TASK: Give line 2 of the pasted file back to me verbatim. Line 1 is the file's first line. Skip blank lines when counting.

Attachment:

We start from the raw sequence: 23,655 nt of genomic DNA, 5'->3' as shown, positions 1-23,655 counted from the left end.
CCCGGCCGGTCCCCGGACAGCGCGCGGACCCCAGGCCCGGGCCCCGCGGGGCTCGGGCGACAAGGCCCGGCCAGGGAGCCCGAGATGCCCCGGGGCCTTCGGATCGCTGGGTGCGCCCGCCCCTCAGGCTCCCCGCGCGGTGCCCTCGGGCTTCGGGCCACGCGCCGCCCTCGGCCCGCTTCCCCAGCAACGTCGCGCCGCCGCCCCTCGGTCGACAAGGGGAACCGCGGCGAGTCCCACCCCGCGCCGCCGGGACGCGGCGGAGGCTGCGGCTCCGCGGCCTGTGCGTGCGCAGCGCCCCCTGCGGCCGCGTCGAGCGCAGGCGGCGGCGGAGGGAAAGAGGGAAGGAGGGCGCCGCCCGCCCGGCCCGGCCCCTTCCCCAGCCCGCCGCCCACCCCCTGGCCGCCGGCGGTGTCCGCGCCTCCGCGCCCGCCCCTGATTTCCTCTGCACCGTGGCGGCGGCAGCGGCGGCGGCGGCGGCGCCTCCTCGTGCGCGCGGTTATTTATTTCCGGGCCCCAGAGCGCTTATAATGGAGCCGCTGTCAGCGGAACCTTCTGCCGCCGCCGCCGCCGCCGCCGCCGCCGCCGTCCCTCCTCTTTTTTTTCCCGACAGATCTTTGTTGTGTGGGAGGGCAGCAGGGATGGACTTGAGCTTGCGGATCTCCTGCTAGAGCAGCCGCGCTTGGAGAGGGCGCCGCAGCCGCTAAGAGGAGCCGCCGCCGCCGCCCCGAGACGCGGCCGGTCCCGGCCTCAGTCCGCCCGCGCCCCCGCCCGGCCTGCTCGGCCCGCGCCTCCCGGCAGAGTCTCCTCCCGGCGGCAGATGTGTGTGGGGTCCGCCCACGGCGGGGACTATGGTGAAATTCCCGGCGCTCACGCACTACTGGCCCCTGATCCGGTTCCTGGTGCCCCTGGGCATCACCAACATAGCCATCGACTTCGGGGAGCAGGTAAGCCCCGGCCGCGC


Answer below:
CCCGGCCGGTCCCCGGACAGCGCGCGGACCCCAGGCCCGGGCCCCGCGGGGCTCGGGCGACAAGGCCCGGCCAGGGAGCCCGAGATGCCCCGGGGCCTTCGGATCGCTGGGTGCGCCCGCCCCTCAGGCTCCCCGCGCGGTGCCCTCGGGCTTCGGGCCACGCGCCGCCCTCGGCCCGCTTCCCCAGCAACGTCGCGCCGCCGCCCCTCGGTCGACAAGGGGAACCGCGGCGAGTCCCACCCCGCGCCGCCGGGACGCGGCGGAGGCTGCGGCTCCGCGGCCTGTGCGTGCGCAGCGCCCCCTGCGGCCGCGTCGAGCGCAGGCGGCGGCGGAGGGAAAGAGGGAAGGAGGGCGCCGCCCGCCCGGCCCGGCCCCTTCCCCAGCCCGCCGCCCACCCCCTGGCCGCCGGCGGTGTCCGCGCCTCCGCGCCCGCCCCTGATTTCCTCTGCACCGTGGCGGCGGCAGCGGCGGCGGCGGCGGCGCCTCCTCGTGCGCGCGGTTATTTATTTCCGGGCCCCAGAGCGCTTATAATGGAGCCGCTGTCAGCGGAACCTTCTGCCGCCGCCGCCGCCGCCGCCGCCGCCGCCGTCCCTCCTCTTTTTTTTCCCGACAGATCTTTGTTGTGTGGGAGGGCAGCAGGGATGGACTTGAGCTTGCGGATCTCCTGCTAGAGCAGCCGCGCTTGGAGAGGGCGCCGCAGCCGCTAAGAGGAGCCGCCGCCGCCGCCCCGAGACGCGGCCGGTCCCGGCCTCAGTCCGCCCGCGCCCCCGCCCGGCCTGCTCGGCCCGCGCCTCCCGGCAGAGTCTCCTCCCGGCGGCAGATGTGTGTGGGGTCCGCCCACGGCGGGGACTATGGTGAAATTCCCGGCGCTCACGCACTACTGGCCCCTGATCCGGTTCCTGGTGCCCCTGGGCATCACCAACATAGCCATCGACTTCGGGGAGCAGGTAAGCCCCGGCCGCGC